Well, you asked for it. The New York Times boasts of being "all the news that's fit to print," and in that spirit I have a new motto for this here blog: "All the bits that aren't fit to print. On paper, anyway."
Alright, as mottos go, that's not very snappy. But standards have fallen around here lately. We're not serving up prime rib anymore. These days, it's frankfurters, folks. By which I mean all the little trimmings no sane person would want to consume whole, diced up, jammed together and slathered with mustard. Only there's no mustard here, so I guess I took that metaphor one step too far. See what I mean about falling standards?
Anyway. Without further ado, more odds and ends cut from the first draft of my second book, On the Wrong Track.
* My brother cocked his head and stared at me, obviously waiting for me to chime in with an "A-ha!" What I gave him instead was a "So what?"
Normally my inability to follow his trail of crumbs to the (to him) obvious deduction would provoke little more than a sigh and some snide aside. But the day's disasters had rubbed his already thin patience like sandpaper, and his irritation flared into anger.
"He wasn't in here -- we were! So where did he go? And how is it nobody saw him?"
"Those are good questions," I said. "But come on, Brother -- the robbery's over and done with. Does it really matter now who did what where why?"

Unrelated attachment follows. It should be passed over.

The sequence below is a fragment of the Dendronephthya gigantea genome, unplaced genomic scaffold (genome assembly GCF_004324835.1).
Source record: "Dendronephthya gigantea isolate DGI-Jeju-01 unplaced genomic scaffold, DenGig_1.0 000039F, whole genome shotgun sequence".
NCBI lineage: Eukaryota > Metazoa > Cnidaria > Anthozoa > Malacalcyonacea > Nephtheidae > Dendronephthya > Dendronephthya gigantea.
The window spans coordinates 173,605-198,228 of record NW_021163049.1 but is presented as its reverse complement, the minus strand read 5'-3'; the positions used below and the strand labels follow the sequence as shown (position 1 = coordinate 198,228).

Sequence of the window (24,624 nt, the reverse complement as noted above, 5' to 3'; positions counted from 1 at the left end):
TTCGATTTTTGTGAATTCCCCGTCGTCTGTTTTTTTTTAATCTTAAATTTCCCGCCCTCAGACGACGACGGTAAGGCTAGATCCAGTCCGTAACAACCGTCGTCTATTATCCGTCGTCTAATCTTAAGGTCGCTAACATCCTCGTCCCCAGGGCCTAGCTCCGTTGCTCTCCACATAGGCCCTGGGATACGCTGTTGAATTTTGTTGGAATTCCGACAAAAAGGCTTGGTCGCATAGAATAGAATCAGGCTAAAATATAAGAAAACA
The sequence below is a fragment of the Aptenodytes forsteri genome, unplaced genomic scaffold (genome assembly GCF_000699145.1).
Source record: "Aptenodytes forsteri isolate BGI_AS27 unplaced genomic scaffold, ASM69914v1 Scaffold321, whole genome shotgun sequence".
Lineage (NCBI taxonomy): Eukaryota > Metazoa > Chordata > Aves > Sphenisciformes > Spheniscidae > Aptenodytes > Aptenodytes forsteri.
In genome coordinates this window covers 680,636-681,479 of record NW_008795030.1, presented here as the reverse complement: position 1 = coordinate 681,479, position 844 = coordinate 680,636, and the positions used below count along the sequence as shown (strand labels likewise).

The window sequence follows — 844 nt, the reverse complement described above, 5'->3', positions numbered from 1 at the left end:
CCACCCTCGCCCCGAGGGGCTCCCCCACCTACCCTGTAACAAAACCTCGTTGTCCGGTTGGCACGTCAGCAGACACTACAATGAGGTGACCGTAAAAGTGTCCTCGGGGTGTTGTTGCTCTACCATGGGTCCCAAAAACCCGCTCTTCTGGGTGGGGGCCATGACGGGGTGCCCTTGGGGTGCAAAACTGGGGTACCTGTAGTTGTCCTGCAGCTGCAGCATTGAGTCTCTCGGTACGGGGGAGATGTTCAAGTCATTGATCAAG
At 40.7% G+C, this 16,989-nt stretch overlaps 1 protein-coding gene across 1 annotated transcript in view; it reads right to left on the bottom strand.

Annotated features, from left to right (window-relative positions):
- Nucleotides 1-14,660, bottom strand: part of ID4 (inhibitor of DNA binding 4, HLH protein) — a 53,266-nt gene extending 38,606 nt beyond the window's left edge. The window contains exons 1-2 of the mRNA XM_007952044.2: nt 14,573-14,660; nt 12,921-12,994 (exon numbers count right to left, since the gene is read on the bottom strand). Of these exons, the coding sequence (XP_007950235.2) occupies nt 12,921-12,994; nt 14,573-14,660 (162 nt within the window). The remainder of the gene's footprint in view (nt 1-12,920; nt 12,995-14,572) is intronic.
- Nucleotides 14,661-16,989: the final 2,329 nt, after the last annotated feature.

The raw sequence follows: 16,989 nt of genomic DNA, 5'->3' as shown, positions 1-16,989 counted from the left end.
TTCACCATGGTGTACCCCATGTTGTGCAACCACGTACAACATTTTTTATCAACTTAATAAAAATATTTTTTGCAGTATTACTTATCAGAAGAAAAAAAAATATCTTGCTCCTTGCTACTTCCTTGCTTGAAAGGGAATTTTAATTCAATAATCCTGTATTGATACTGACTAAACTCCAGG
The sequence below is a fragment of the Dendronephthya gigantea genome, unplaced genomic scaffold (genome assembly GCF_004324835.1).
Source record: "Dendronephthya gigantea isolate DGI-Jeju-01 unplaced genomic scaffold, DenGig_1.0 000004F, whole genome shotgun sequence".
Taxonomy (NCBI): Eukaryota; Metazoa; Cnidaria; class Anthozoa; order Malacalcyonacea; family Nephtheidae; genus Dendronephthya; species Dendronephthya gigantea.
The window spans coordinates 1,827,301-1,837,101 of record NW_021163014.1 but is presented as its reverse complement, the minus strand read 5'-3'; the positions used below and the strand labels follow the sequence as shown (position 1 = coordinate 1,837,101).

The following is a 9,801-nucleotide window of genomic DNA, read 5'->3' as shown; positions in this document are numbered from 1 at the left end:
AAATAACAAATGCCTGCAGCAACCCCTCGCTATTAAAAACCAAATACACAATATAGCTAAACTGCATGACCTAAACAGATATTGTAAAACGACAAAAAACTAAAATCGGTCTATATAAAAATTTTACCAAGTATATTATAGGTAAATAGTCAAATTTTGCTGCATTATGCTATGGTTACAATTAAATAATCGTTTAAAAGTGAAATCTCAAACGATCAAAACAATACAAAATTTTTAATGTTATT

"Does it matter? Does it matter? Something happened on this goddamn train right under our goddamn noses and people goddamn died, and you ask me...awwww, you ain't worth the aggravation!"
* "Lord," I sighed as Old Red and I made our way back toward El Numero Uno and his companions in repose, "we end up with any more corpses in here, we may as well put in an organ and open up a funeral parlor."
* "Listenin' to your gut's just a half-step away from guessin'," Old Red said. "And anyway, you don't wanna hear what my gut has to say."
But I already had, of course -- out on the observation platform that evening. What his gut had to say was "Bleargh!"
* "What makes you think someone's in it with the killer?"
Gustav looked at me with the exasperated disappointment of a schoolmarm discovering that her most doltish pupil has once again wet his drawers.
"What is this?" he said, giving the box a knock.
"That would be a crate."
I just stared back at him.
"It's on a passenger train...?" Old Red said slowly.
I kept staring.
"...which means it's...?"
I knew where he was trying to lead me by now, but some perverse part of me didn't want to follow.
"Moving," I said.
My brother gave up.
"It's somebody's luggage," he said with a sigh.
"And you reckon we oughta find the luggee?"
Old Red nodded wearily.
* "You know," I said to Old Red, "if you just spat out what you were thinkin' without all this beatin' around the bush, you'd save yourself a lot of bother."
"Just look, damn you!"
"See? That's much better."
And there you are. Next week maybe we'll finally make our way up to The Black Dove. I'm not sure, though. Seems like I cut enough outta On the Wrong Track to make another book....
Otto "Big Red" Amlingmeyer
December 4, 1893